Theirs—As you get to know difficult people, you begin to see the particular types of suffering that each person has experienced. You begin to see typical ways that the person tends to respond. With people who evidence what may be a more physiological component, keep that in mind as you seek to pastor them well. With someone who is manic-depressive, don’t let behavior on either extreme of the continuum fool you. Don’t get hijacked by the momentary emotional state. With Nancy, many elements were at work at any given moment when I would talk with her: a bad day with her husband, children, person in the church, no sleep, fear of the future… or a good day with her husband, children, person in the church, and lots of sleep. Each person is responding in either a godly or ungodly way to events. What patterns do you see as you get to know them and move towards them? What are their typical ungodly ways of dealing with life and what tends to drive those behaviors? There will be opportunities to help a person see these things. Find simple Scripture passages that will provide guidance during these times, and experience the joys of biblical repentance in the midst of the difficulty.

Lesson 2. Clearly Define Who Sets the Agenda

The common language that is often used here is the language of “boundaries”. I think that can be helpful but it does not go deep enough. Who sets the agenda in any relationship? God does. The only difference is what the agenda will be not who sets it. God sets the agenda in all of our relationships and He does here as well. Recognizing this, reminds you that you—the helper—are also under the gaze of God. The language of “boundaries” typically gives the impression that as the helper, you must set boundaries in order to protect yourself from being taken advantage of. If we think of this in terms of God setting the agenda, the end result will be you loving the person well rather than just protecting yourself.

With Nancy, because God set the agenda, there were times when I made sacrifices that were appropriate. Some of these decisions affected my family and lifestyle: the phone call at home late at night, or the sudden appearance at my house or office. Then there were other times that I told her I could not speak with her at that moment but would be willing to talk to her at some later time that we both agreed would work. There were times though, that I was tempted to agree to speak to her immediately because I did not want her to dislike me, or I was fearful that she would tell someone in the church that I had not cared for her like a good pastor should. Saying no at these times was an expression of godliness and love for Nancy. There were instances that I told her to go home and get some sleep and then call me that afternoon at the office. Grace-driven acceptance of a person does not mean open-ended availability.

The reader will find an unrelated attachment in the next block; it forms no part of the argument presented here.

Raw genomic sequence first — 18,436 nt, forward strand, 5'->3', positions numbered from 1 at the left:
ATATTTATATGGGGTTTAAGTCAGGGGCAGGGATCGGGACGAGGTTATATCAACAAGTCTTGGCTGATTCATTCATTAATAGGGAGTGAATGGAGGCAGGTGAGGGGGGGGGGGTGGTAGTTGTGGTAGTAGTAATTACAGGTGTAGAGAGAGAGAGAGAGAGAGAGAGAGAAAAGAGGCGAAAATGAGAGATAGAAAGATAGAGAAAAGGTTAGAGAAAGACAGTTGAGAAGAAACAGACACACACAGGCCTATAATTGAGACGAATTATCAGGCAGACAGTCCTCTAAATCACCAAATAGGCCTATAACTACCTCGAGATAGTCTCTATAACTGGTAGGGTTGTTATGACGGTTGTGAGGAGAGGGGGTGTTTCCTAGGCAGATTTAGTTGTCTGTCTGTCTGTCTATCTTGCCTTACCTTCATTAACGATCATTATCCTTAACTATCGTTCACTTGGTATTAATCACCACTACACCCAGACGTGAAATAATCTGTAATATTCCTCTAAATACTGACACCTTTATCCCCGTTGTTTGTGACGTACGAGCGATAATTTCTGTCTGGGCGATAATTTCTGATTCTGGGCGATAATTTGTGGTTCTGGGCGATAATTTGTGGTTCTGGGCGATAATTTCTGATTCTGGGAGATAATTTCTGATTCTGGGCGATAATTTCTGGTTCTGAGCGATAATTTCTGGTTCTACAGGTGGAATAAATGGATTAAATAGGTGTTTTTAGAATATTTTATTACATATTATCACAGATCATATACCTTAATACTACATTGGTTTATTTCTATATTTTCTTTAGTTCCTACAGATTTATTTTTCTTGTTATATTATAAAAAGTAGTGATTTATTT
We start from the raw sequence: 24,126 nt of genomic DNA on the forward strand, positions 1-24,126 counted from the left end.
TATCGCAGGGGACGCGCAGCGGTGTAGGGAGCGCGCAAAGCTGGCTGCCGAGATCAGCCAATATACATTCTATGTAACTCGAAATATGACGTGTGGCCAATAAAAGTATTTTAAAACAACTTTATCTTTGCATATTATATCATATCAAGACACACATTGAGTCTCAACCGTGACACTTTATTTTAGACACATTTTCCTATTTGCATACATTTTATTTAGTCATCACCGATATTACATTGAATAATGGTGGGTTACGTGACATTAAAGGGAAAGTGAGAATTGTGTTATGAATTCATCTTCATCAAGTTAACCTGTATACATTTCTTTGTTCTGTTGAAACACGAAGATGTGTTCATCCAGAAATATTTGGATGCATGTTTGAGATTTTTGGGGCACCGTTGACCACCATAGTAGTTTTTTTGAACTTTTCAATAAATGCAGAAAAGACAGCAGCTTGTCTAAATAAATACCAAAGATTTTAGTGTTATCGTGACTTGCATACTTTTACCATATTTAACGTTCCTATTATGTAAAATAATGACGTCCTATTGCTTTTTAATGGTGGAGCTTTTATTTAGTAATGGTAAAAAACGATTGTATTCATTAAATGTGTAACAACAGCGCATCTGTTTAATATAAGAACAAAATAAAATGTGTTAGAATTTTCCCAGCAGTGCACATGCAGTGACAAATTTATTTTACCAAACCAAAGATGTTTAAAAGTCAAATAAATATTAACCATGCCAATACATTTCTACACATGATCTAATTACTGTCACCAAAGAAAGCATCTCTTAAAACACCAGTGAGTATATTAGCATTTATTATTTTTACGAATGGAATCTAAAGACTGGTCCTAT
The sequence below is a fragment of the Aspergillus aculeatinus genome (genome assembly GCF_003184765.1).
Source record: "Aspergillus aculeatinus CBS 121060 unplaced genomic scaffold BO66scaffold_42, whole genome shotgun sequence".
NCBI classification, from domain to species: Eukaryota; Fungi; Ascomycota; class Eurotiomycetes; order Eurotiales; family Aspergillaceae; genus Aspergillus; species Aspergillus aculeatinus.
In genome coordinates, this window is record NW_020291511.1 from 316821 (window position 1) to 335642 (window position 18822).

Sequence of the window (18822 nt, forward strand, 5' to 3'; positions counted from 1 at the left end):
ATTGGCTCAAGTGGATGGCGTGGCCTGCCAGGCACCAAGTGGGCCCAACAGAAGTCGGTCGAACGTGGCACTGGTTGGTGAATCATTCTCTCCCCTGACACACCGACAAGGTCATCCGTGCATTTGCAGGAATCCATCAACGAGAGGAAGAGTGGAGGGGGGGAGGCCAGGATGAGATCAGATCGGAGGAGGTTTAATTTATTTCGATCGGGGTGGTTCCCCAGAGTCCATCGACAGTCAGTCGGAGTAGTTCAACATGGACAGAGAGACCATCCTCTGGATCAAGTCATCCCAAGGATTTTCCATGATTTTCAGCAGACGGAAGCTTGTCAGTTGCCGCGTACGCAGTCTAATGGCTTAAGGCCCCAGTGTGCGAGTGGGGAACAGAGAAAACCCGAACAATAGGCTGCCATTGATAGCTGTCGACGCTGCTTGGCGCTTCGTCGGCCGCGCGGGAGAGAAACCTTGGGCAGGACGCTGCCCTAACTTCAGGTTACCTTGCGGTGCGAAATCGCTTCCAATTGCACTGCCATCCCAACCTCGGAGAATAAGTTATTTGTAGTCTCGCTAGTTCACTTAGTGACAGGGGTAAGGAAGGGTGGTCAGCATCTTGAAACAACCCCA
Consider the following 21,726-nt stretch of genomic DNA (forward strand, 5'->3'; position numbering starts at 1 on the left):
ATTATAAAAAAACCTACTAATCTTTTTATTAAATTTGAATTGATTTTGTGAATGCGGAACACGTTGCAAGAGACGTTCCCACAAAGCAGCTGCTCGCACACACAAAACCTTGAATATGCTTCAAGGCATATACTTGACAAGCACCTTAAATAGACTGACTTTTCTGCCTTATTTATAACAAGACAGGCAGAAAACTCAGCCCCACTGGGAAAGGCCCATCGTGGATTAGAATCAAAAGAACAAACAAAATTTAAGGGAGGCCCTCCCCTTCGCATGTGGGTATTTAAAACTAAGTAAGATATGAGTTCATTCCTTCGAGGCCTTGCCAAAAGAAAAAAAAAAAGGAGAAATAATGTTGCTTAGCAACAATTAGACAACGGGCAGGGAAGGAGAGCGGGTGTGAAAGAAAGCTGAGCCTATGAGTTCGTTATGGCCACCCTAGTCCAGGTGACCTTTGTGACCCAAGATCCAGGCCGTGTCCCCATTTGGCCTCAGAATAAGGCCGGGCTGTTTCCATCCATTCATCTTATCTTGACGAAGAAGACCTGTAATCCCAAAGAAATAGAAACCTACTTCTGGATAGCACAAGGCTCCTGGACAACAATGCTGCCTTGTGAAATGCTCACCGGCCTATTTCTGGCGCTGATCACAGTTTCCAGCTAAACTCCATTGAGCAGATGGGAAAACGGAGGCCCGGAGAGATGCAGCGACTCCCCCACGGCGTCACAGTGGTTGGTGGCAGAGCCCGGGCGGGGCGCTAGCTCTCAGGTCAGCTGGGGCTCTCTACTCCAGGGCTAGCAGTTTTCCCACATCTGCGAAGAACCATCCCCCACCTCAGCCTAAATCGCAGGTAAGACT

It is important that you take the initiative to communicate some guidelines for the relationship and to alert the person that there will be many times when you will not be available. Be clear about when and where you may be contacted. Do this with love and then have godly courage to say no a few times early on when you think the person has moved beyond what is appropriate for the moment. If you are too available, it will likely lead to anger in you, because you assume that the person should respect boundaries like other people do. Don’t make that assumption. Another reason to set limits for people is because otherwise it may be too easy for them to go to you before they cry out to God. You, in effect, could be the very person who is making it too easy for them to avoid dealing directly with and depending upon Christ.

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Lesson 3. Have Biblically Realistic/Optimistic Goals